I have mixed feelings about director Christopher Nolan’s films – I loved Insomnia and The Dark Knight but hate his dystopian films, like Interstellar where nothing green seems fated to survive. So it was without any great expectations that I went for the night show of Dunkirk. The film had been running for a while, and when I went to the theatre the cavernous hall was nearly empty – only a handful of young people were present.

The background score was insistent and half an hour in, I felt my nerves jangling. Was it the hobnailed boots pounding on cobbled pathways, the adrenaline-pumped audible heart of the young actor beating rapidly, the staccato harshness of gunfire, the waves crashing and receding? I don’t remember being so affected by the music of any other film recently, it ratcheted up the tension to a nail-biting pitch.

Something strange was happening to me. Gripped by the stories unfolding in such grim reality, I was simultaneously free-falling back into the past, back to my childhood and summer holidays at my Didima or grandmother’s house, where time was slow like honey. It was as though every ascending note of the pounding music pushed me further back in time – a strange sense of déjà vu overtook me, as I appeared to know exactly what would befall the soldiers on the screen.

I looked around the hall surreptitiously. Most of the audience was munching calmly on their popcorn, my young son was sitting beside me, checking messages on his phone. No one had noticed that I was travelling back in time.

Summer holiday afternoons were convivially female and reserved for reading in Dida’s bedroom. We would all lie down replete and drowsy with what can best be described as a gargantuan repast of rice and fish. My mother and grandmother on the high ornate bed, and my unmarried aunt, my sister and I on cool madurs or reed mats spread on the marble floor. Since my grandmother was a published Bengali poet, most of the books in the house were in Bengali, apart from the leather-bound classics that belonged to my grandfather, who loved Forster and Chekov. For light reading there was a huge collection of Commando comics, which belonged to my mother’s younger brother.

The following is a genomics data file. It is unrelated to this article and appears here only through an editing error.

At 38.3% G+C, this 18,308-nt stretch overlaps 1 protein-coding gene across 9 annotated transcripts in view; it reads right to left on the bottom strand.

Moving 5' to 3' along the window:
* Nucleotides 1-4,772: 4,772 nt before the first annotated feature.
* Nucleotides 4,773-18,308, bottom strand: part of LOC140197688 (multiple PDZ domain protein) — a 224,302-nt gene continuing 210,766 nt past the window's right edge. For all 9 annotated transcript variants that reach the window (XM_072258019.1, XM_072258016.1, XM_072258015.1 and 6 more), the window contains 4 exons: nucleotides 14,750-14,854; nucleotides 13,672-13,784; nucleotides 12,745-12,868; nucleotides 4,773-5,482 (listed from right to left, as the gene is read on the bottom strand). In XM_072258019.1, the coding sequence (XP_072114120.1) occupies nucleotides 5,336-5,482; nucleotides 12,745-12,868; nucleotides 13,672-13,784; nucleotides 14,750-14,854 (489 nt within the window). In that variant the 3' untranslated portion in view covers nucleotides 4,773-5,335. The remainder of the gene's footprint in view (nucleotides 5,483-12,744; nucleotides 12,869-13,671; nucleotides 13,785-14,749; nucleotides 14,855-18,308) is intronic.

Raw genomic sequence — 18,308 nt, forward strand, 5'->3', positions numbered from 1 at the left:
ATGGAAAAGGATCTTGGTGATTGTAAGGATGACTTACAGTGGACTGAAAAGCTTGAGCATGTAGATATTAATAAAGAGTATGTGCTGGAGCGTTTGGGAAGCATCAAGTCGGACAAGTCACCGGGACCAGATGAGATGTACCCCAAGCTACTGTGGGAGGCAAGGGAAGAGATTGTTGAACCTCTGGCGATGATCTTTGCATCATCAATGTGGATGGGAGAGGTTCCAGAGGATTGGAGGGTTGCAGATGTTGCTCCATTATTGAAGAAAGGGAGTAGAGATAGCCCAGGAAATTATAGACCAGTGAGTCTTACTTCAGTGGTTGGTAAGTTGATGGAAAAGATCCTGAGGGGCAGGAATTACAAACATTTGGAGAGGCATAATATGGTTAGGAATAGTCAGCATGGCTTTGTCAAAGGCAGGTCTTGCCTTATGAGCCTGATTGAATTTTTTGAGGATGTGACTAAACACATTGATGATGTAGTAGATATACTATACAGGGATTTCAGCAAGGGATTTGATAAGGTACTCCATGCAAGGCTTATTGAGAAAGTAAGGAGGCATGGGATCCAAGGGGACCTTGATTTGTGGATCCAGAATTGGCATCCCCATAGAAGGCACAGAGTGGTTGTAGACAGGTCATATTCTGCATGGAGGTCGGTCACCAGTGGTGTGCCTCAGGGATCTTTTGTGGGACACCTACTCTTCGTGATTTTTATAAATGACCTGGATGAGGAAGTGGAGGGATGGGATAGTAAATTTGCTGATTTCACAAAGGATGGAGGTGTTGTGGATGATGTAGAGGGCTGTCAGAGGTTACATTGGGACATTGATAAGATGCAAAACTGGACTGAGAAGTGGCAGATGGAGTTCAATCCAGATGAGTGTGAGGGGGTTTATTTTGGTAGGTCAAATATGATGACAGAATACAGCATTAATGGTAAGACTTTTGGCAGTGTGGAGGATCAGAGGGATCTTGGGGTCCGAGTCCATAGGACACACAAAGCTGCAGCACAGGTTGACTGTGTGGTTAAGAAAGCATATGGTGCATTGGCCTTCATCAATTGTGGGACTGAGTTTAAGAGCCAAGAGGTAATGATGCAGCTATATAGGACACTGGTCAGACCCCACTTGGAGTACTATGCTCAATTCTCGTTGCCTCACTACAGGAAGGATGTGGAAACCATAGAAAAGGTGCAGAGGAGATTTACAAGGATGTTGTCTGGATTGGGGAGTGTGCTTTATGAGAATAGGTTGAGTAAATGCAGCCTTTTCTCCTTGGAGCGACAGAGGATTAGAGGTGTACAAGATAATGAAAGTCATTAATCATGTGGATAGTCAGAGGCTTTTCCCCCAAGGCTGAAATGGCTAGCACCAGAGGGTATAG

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Each volume of those comics had been purchased through the late 1960s and 1970s. My uncle had taken the trouble to bind them into sets of four. The binding in blue and white stripes, was too tight – as is often the case – and made it difficult to read the inner edge of the comic.

My uncle worked in another city, so he had no idea that every afternoon his female relatives aged nine to 33 travelled back to World War II, all thanks to his collection of comic books. The stories were already quite old, and perhaps that’s why my convent school friends, preoccupied with Enid Blyton and Nancy Drew, seemed largely unaware of them. I suppose it was also a strange past time given that there were practically no women characters in the comics, just as there were none in the film Dunkirk.

“Achtung Attack!” and “Gott in Himmel” were the first German phrases I ever learnt, as I flipped through the sepia-toned pages on those afternoons. Commando comics were small – about five by seven inches in size, had realistic black and white artwork and resembled a precursor to the graphic novels of today. The stories were told completely from the British point of view, and the characters were patriotic to the point of jingoism. I still remember my shock, when a neighbour named his little pup Jerry – the title was entirely suitable for a Dachshund, or perhaps the dog named after the cartoon mouse – but all I could imagine was the cruel and icy Nazi from the comics, snarling “Die schweinhund!” as he shot a young soldier named Tommy, (who fell to his death groaning, “AARGHH!” in a darkened font). Schweinhund, incidentally, means pig-dog in German.

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During the interval of Dunkirk, I turned eagerly to my son, “Remember Commando comics? The dog-fights between the Royal Air Force and the Luftwaffe were exactly the same!”

But of course he didn’t remember. His reading didn’t touch remotely on the Great Wars, it was dominated by wizards and mythological creatures inhabiting a fantasy world. Dunkirk made me realise that those comics were so well-researched that they ignited an interest in military history even in a pacifist like me. Patton tanks, the Battle of the Bulge, Normandy Landings, the Mole in the film, I knew them so very well. In fact, when my son murmured that he thought the Mole referred to a spy, I shook my head impatiently at him.

Unlike my son’s, my childhood heroes belonged in the real world, burdened with military gear, rifles, fatigue, hunger and extreme hardship. I wished I could give the comics to my son, but Dida’s house had long been sold. A hospital stood in place of the sprawling colonial bungalow, my uncle had passed away tragically early, and undoubtedly, his treasured comics had been sold to the kabadiwallah.

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Dunkirk the film was almost over, and I recited Winston Churchill’s most stirring speech almost verbatim in that dark hall: “We shall fight on the beaches, we shall fight on the landing grounds, we shall fight in the fields and in the streets, we shall fight in the hills, we shall never surrender!”

My voice grew louder and louder, until it rang out in the hall.

“Calm down Ma, it was 70 years ago!” admonished my embarrassed son. People were staring.

Selina Sen is the author of Zoon (Tranquebar), A Mirror Greens In Spring, and Gardening in Urban India (DK, Penguin Random House).